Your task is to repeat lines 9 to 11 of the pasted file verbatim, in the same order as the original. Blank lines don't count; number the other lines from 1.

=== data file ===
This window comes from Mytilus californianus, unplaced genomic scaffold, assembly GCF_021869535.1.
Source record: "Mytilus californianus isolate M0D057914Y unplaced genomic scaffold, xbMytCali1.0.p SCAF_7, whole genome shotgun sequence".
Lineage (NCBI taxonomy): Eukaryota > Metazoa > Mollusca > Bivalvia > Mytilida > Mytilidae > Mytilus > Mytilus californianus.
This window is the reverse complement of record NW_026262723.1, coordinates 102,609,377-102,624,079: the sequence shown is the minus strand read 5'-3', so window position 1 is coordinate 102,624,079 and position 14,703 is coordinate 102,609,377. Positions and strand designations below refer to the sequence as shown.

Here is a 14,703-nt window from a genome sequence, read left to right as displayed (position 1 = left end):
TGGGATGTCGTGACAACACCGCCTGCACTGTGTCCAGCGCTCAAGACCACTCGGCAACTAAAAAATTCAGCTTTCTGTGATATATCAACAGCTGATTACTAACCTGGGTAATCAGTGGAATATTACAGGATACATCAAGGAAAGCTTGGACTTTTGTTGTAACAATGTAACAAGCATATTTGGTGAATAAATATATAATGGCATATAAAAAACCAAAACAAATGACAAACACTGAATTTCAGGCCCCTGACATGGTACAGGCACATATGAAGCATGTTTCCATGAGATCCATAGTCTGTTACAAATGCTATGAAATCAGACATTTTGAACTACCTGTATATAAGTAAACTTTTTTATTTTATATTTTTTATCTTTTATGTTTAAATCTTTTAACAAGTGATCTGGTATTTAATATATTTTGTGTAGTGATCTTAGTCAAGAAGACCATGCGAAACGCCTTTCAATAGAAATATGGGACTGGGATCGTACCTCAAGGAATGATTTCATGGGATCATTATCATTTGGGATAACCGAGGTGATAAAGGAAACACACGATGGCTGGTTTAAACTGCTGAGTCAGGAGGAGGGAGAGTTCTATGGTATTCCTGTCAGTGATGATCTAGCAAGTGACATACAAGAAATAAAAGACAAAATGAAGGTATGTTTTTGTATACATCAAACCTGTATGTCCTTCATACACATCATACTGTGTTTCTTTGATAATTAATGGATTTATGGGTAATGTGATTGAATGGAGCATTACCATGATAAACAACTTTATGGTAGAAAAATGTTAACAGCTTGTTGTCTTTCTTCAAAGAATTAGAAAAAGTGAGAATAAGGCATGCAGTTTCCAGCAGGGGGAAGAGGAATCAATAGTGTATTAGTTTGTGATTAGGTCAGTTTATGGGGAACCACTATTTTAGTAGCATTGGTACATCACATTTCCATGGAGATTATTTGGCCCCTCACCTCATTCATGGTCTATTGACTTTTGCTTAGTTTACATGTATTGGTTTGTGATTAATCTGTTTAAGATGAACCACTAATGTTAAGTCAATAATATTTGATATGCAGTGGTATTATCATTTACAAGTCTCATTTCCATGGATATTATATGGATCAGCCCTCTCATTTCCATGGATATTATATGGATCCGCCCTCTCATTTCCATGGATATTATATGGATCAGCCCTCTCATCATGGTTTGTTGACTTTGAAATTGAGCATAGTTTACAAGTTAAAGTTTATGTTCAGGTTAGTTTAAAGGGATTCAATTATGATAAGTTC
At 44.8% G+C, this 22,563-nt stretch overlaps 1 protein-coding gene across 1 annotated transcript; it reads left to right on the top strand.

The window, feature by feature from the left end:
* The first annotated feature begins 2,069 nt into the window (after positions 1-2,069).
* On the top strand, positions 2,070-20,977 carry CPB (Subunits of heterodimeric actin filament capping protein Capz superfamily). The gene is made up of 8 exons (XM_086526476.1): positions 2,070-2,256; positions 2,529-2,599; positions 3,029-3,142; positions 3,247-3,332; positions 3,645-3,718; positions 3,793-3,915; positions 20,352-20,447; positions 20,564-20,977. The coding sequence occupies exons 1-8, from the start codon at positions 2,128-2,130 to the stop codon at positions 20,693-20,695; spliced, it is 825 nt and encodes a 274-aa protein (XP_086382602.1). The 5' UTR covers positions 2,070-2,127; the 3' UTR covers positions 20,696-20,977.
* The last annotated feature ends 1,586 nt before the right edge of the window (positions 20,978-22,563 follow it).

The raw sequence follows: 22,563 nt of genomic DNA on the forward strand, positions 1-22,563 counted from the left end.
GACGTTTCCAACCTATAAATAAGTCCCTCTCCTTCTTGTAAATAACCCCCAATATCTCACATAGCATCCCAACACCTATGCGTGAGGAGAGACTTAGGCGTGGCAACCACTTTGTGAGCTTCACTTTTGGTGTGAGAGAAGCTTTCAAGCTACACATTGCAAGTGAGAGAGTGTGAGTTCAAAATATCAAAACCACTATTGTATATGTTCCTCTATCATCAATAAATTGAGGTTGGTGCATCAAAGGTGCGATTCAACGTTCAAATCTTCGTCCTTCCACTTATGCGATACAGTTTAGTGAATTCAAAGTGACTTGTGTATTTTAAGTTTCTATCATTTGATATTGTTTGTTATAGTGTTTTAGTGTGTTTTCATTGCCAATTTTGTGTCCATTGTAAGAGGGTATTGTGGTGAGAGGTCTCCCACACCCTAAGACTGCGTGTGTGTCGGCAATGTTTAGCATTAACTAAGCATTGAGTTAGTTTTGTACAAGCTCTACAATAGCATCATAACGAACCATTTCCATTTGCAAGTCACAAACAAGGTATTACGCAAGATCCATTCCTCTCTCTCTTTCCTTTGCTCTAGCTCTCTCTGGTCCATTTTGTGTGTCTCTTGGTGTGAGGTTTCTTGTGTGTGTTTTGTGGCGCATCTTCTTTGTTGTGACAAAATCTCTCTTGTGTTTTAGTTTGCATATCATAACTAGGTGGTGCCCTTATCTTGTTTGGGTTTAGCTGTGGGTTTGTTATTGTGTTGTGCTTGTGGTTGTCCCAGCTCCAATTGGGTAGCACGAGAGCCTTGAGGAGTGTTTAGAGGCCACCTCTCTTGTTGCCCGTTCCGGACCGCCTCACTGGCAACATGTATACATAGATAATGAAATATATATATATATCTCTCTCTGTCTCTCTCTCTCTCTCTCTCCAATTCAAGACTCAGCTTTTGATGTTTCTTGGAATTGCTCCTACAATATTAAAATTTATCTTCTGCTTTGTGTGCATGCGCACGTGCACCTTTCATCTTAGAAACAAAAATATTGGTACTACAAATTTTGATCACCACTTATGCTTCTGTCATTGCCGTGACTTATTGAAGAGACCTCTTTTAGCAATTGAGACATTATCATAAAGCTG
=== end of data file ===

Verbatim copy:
* The first annotated feature begins 2,069 nt into the window (after positions 1-2,069).
* On the top strand, positions 2,070-20,977 carry CPB (Subunits of heterodimeric actin filament capping protein Capz superfamily). The gene is made up of 8 exons (XM_086526476.1): positions 2,070-2,256; positions 2,529-2,599; positions 3,029-3,142; positions 3,247-3,332; positions 3,645-3,718; positions 3,793-3,915; positions 20,352-20,447; positions 20,564-20,977. The coding sequence occupies exons 1-8, from the start codon at positions 2,128-2,130 to the stop codon at positions 20,693-20,695; spliced, it is 825 nt and encodes a 274-aa protein (XP_086382602.1). The 5' UTR covers positions 2,070-2,127; the 3' UTR covers positions 20,696-20,977.
* The last annotated feature ends 1,586 nt before the right edge of the window (positions 20,978-22,563 follow it).